My conscientious councilman in Elizabeth says he's winning the primary by about 25 votes. The Union County Board of Elections hasn't updated results since last night, & in that count he's behind by 30. Countywide, the regular Democrats had squeakers in the Clerk & Sheriff races - Sheriff Ralph Froelich is usually the most "safe" Democrat in the County , & surprisingly close contests for freeholder. But there are dissident Democratic groups in a number of Union County towns, allied mainly by opposition to the regular organization, & they generated a lot of votes in their local contests that went up the ballot. I can't support them because they're mostly challenging from the right, not the left, & there's nothing particularly "reform" about them at the local level. Congrats to Rick Proctor, Rahway's next mayor.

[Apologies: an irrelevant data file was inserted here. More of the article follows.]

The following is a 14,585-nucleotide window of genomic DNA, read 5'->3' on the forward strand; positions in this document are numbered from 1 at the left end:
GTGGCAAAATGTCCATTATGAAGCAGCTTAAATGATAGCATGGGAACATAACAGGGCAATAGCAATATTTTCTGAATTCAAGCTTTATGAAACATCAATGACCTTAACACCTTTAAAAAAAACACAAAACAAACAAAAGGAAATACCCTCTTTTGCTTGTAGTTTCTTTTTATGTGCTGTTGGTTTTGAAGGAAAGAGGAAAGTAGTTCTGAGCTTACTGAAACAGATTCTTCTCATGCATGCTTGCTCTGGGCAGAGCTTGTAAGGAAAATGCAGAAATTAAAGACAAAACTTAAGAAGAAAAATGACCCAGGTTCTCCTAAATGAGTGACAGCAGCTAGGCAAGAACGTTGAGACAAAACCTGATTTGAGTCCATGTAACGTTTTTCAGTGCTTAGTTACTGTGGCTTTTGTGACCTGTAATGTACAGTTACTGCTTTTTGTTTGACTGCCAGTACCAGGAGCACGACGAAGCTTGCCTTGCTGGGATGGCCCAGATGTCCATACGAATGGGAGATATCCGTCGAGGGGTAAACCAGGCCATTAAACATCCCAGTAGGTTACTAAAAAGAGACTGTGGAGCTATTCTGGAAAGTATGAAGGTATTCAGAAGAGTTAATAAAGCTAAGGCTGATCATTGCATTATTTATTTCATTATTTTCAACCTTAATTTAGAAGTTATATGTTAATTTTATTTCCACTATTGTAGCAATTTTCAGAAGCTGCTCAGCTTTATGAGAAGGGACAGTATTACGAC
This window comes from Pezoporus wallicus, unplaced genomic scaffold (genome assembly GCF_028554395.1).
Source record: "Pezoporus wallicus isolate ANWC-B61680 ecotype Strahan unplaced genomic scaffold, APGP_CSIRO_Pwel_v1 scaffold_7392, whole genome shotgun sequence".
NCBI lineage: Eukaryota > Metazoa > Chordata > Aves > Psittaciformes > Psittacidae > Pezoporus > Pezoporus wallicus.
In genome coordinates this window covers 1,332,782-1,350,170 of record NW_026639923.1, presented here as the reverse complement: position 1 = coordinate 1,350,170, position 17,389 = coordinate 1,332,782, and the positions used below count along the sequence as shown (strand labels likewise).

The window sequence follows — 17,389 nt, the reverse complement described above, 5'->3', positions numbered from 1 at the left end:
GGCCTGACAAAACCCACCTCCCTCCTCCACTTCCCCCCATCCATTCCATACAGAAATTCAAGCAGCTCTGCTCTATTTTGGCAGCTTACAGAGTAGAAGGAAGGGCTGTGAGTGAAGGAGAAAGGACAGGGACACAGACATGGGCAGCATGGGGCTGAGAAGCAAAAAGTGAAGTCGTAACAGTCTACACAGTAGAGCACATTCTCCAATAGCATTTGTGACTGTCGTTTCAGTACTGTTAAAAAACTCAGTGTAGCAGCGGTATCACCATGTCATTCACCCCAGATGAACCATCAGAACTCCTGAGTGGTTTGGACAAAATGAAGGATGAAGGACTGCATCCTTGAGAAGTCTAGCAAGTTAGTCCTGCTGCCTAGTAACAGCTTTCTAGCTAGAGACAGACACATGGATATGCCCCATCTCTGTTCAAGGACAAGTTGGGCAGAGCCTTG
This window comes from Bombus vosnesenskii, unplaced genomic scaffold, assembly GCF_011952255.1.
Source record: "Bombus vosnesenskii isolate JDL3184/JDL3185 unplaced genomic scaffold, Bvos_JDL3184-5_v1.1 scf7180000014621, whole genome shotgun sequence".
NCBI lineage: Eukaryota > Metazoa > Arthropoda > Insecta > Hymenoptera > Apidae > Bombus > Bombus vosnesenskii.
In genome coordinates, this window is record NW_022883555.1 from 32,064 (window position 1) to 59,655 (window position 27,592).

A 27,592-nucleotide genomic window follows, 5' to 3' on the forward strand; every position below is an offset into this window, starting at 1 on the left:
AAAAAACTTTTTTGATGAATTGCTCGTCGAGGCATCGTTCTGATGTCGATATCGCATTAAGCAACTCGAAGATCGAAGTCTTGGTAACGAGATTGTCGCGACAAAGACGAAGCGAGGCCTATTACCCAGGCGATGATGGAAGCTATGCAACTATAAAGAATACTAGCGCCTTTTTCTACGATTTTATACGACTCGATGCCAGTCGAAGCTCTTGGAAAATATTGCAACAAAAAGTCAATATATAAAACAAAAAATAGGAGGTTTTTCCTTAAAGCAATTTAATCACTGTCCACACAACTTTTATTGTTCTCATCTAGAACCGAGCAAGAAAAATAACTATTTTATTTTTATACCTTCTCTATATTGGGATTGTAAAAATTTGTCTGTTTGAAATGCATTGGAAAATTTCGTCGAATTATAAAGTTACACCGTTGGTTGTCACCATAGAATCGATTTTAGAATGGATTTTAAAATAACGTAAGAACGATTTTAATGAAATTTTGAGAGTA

Weekly sshopping trip postponed til tomorrow, Rainy 60 degrees. We stop at three or four places, park in outskirts of Shoprite lot 'cause people are nuts, & Gina sometimes likes to browse the garden plants outside at supermarket & Home Depot.


Tuesday, June 08, 2010

The V.F.W. Crawling Contest